NEW LONDON – Adrienne Campbell, wife of Donald Campbell, mother of Ian, grandmother of Jada, mother-in-law of Pei, sister of Eunice Golia, Janetta Montuori, and Victor Werany (all of whom survive her), died at the New London Hospital on Jan. 17, 2017, from the lingering effects of a stroke which had partially incapacitated her eight years ago.
The cherished friend of many people who admired and loved her during a lifetime, Adrienne was 87 years old, having been born in Brooklyn, N.Y., on Nov. 20, 1929. Her parents Howard and Lorena Werany predeceased her. Growing up in Brooklyn, she expressed an early interest in drawing, often sketching fanciful people and comical animals. After attending girls high school where her art talents were recognized, she was awarded a full scholarship to the Cooper Union Art School, one of very few young people so honored.
Upon graduation she was employed at Fortune magazine and became good friends with another employee, the eminent photographer Walker Evans. Later Adrienne worked as a picture researcher and book designer at McGraw-Hill and Harcourt Brace. During her evening hours she studied photography in classes with Berenice Abbot and Alexei Brodovich, both of whom were renowned artist/photographers. Adrienne's art training was employed in a different way during a period in the late 1950s when she taught art at Spelman College, a liberal arts institution for black students in Atlanta. Her stories of the harassments she encountered from local officials, because of her friendly associations with her pupils, are grim if not surprising.
In 1960, her thirtieth year, she moved to Boston after being offered employment at Ginn and Company. There, her book designs were of an excellence that was appreciated and frequently honored.
In 1961, Adrienne married Donald Campbell, an art faculty member of Colby Junior College in New London. The next year a son, Ian, was born; the couple then made their home in Elkins/New London for the next 50-plus years. In addition to expertly mothering her son, Adrienne led an interesting, active life. For a number of years she maintained a business in the region, which required her to act as calligrapher (an art she had practiced since adolescence), design company brochures, photograph weddings and local meetings, and take portraits of children. In the 1970s Adrienne took some 500 explanatory photos for Donald's book Using The Potter's Wheel. Her more personal photography was pursued as well. She taught art at several colleges and her work was frequently exhibited in individual and group shows.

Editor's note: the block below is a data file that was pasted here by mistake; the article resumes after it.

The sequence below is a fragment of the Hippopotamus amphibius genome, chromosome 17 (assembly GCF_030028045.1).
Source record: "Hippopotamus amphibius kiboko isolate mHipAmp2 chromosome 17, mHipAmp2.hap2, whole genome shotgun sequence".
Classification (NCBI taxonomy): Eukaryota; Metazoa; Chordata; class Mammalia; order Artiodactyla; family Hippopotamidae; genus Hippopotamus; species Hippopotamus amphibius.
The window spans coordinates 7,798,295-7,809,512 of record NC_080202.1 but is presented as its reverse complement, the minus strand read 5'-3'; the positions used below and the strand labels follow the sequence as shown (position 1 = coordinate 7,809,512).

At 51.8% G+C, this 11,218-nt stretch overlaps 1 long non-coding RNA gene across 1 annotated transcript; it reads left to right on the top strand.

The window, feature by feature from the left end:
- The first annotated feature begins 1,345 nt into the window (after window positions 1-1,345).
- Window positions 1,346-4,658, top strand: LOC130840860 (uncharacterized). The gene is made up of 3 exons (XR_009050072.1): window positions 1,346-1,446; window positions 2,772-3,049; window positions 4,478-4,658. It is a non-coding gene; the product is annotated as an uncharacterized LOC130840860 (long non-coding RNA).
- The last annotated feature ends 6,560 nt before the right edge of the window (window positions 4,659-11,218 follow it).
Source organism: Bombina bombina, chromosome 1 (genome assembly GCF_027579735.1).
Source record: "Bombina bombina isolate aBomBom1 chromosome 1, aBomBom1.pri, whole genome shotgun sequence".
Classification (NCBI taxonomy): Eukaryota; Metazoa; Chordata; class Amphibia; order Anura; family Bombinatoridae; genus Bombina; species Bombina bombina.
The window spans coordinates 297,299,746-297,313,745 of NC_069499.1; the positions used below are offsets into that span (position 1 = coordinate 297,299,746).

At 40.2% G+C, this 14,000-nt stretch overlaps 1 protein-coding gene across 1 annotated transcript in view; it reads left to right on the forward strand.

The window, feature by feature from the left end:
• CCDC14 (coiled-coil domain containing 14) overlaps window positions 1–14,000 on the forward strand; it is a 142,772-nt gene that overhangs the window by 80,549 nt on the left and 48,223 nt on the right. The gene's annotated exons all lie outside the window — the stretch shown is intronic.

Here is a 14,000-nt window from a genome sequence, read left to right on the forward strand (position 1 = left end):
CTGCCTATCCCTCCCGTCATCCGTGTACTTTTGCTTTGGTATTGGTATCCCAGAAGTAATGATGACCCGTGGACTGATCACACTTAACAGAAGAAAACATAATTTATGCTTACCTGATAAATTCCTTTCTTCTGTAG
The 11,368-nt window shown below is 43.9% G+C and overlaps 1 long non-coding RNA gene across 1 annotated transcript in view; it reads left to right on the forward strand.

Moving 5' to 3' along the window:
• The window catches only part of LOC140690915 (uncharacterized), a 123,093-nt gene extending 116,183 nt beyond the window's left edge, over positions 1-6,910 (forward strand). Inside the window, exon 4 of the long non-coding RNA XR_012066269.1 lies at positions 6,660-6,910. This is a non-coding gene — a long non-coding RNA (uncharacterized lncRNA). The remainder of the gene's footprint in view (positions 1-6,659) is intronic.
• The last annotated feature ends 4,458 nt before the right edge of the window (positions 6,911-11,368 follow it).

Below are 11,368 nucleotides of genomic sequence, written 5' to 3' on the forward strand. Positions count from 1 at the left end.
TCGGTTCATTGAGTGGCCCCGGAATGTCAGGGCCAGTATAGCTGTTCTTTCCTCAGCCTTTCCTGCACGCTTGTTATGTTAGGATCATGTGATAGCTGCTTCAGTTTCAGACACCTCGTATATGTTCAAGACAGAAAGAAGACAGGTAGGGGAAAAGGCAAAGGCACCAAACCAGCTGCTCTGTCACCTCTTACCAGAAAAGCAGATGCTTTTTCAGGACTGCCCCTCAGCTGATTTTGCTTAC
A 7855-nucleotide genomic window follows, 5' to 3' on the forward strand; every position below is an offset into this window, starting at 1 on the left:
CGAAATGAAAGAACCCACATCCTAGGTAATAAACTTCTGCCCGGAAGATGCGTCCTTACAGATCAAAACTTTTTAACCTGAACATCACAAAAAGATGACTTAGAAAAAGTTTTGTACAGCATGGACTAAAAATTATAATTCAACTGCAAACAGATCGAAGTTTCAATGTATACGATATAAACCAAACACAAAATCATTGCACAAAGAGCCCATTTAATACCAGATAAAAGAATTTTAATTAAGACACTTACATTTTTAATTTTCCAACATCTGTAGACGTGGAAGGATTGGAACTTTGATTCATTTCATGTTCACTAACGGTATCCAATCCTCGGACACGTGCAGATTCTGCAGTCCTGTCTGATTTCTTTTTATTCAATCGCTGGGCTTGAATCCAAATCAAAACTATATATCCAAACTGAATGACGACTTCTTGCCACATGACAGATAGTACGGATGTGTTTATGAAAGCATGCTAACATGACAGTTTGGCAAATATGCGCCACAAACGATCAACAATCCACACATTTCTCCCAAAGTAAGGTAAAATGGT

Adrienne's interest in the welfare of children led her to work with Marge Kennedy at Marge's New London nursery. As the seasons required, she taught skiing and swimming to many youngsters in the area.
A new episode in Adrienne's life, focusing in large part on travel, began in 1967, when Donald was given a sabbatical leave. He, she and Ian traveled extensively in Western Europe and then settled for eight months in Aarhus, Denmark. Her attempts to speak Danish matched those of Garrison Keillor: Very tough sledding. A second sabbatical in 1974 was spent largely in Heusden, Holland, and during a third leave in 1981, she and Donald lived in Burgundy, France. Adrienne photographed the vineyards at nearby Chablis and was glared at by vine tenders who felt she must be a government tax spy. The French hate taxes among other things. During these sabbaticals, Donald, as an art history teacher, visited museums to see original art; as a ceramist, he worked in potteries and potted.
In 1990, Adrienne, with much practice, became a potter, as she and Donald (now retired from college) worked at the South Danbury Pottery making functional and sculptural ceramics. Her pots were quite lovely, celadon bowls and covered jars. Her interest in ceramics persisted until her stroke 19 years later.
Adrienne loved to read history, Shakespeare, memoirs. She listened to music by the hour, particularly that of Bach and pre–Baroque composers. A musician herself, she played the recorder with an ensemble of local friends.
In later years, she and Donald enjoyed a number of commercial cruises: to China, Russia, Ephesus, Israel and to the "Christmas markets along the Rhine."
A master chef, Adrienne's meals were always looked forward to and lavishly praised by hungry guests. Her cookbook library is awesome.
In 2009, the stroke destroyed her power of speech and partially paralyzed her. She remained at home in Elkins where she was looked after by three excellent, loving caregivers. Friends and relatives came from Florida, New York and California. Adrienne enjoyed seeing them, assuming they didn't unduly interfere with her favorite TV programs.
I, her husband, treasured and loved this wonderful partner and friend, and the life she helped us build, for 56 years.
Now, at the unavoidable inevitability of her death, we will say "Goodbye" with great grief and sadness. "Goodbye, dear Adrienne," and may "flights of angels sing thee to thy rest."
Published in Concord Monitor from Jan. 23 to Jan. 24, 2017.